I have been digging through some family archives and came across an old bank passbook belonging to my great grandfather, William Booth. He lived in Perthville in the central west of NSW. His account was with the Bank of New South Wales, Bathurst branch.
Pasted inside the front cover is a statement of the account keeping fees. I was born after decimalisation, so 5/- was not immediately meaningful to me. It turns out that the semi-annual fee is five shillings. To complicate matters further, the first transaction in the passbook is dated 1903, so these are British shillings. Australia did not introduce its own currency until 1910.
Having worked out that much, I was interested to compare 1903 account keeping fees to account keeping fees today. So, the next step was to convert five 1903 British shillings into present day Australian dollars. The website Measuring Worth comes in handy for this purpose. The site’s banner features the following quote from Adam Smith’s The Wealth of Nations (1776).
The real price of every thing, what every thing really costs to the man who wants to acquire it, is the toil and trouble of acquiring it… But though labour be the real measure of the exchangeable value of all commodities, it is not that by which their value is commonly estimated… Every commodity, besides, is more frequently exchanged for, and thereby compared with, other commodities than with labour.
With that in mind, it provides a range of present day values for five 1903 shillings. Well, almost present day: their data series extend to 2011, so in 2011 terms five shillings is worth any one of the following
|£22.00||using the retail price index|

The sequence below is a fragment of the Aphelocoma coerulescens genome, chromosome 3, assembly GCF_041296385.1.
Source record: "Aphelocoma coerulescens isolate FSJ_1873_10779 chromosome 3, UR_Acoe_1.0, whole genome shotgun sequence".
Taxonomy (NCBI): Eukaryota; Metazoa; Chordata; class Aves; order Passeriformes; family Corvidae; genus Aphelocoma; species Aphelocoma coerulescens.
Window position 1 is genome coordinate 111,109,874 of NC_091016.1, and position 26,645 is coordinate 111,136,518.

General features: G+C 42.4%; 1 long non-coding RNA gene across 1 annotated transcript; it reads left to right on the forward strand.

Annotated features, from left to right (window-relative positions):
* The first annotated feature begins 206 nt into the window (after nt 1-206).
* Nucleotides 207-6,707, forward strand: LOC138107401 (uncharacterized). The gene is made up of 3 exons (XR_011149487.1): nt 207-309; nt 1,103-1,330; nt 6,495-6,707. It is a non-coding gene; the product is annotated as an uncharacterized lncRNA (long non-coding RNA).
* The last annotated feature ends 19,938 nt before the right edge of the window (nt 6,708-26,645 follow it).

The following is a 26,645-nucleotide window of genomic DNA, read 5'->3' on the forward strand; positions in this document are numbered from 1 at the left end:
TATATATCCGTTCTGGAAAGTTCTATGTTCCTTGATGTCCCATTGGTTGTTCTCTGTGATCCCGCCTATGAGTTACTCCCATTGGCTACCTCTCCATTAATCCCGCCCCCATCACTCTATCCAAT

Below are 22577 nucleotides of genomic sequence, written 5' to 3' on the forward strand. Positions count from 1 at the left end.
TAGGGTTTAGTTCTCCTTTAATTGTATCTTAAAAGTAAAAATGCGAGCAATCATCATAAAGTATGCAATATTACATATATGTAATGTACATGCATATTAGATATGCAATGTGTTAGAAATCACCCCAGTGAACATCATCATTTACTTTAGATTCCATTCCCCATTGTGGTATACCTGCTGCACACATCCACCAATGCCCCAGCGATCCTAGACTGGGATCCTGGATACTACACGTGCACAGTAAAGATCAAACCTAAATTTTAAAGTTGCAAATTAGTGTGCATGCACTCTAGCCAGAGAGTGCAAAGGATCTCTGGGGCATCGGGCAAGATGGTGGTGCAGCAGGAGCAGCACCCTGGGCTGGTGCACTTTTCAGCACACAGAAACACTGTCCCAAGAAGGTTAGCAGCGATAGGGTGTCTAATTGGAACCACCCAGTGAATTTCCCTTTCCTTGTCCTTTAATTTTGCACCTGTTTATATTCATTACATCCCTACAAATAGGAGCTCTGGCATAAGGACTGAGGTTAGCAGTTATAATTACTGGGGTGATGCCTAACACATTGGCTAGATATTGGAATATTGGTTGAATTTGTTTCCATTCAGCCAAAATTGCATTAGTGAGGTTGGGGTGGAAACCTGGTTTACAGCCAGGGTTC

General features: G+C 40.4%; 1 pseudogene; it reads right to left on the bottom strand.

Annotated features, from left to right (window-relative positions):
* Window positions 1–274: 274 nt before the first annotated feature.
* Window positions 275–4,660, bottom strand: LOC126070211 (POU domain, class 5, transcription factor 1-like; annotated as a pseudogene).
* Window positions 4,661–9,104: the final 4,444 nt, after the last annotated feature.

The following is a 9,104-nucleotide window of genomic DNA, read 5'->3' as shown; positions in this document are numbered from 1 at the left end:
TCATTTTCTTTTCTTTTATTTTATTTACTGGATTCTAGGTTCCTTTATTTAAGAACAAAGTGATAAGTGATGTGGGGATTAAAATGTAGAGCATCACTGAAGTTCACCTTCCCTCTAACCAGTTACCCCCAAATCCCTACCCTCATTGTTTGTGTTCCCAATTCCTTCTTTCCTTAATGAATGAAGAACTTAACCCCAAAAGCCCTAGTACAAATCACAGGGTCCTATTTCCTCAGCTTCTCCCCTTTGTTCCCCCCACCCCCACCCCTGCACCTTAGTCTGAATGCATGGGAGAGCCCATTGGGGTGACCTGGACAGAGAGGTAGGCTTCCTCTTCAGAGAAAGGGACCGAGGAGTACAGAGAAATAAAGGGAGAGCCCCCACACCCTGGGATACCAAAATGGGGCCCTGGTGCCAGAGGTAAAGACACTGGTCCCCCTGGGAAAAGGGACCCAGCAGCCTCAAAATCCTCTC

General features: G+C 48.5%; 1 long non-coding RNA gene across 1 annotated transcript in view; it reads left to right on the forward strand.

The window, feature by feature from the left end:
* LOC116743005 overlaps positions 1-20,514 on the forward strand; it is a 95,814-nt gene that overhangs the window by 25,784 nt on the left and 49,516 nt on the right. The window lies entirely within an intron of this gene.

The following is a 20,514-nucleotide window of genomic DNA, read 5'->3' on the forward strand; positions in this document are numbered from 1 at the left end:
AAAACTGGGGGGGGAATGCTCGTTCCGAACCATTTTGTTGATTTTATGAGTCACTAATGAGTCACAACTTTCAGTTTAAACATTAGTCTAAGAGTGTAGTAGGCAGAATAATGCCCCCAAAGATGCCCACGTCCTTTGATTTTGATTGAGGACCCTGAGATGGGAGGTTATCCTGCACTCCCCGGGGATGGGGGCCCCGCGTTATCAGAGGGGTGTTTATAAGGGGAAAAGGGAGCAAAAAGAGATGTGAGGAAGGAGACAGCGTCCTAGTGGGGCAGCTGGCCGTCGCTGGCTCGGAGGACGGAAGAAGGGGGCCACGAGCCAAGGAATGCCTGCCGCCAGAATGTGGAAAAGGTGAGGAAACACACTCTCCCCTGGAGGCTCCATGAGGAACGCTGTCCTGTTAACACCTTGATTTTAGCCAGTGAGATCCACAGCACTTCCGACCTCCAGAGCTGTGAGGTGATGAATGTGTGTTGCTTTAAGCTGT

|£26.00||using the GDP deflator|
|£86.80||using the average earnings|
|£134.00||using the per capita GDP|
|£200.00||using the share of GDP|
Back in the day of William Booth, account keeping involved someone manually reconciling three columns of pounds, shillings and pence. These days the process is computer-assisted, so a retail price adjustment may be more appropriate than average earnings or any of the other measures.With UK inflation running at 2.6% over 2012, I can tweak £22.00 to £22.57. Using the current exchange rate, that amounts to A$33.33. Strictly speaking, even though Australia used British pounds in 1903, I should use an Australian retail index, but as Measuring Worth only has US, UK, Japanese and Chinese conversions at the moment, I will stick with the British approach.
So, Mr Booth was paying just over $5 per month in service fees for his banking. The Bank of New South Wales has since become Westpac. According to the Westpac website, the monthly service fee for the “Westpac Choice” transaction account is $5. Fees at other banks would be very similar. So, perhaps surprisingly, account keeping fees seem to have changed very little over the last 110 years!
Given the level of automation in banking today, it would be reasonable to expect that fees would be lower than they are today. Certainly if the five shillings were adjusted based on average wages, the cost of Mr Booth’s account keeping would be more like $20 per month. Not only that, like every other bank, Westpac also offers a basic account option with zero account keeping fees. I am sure that would not have been an option in 1903.
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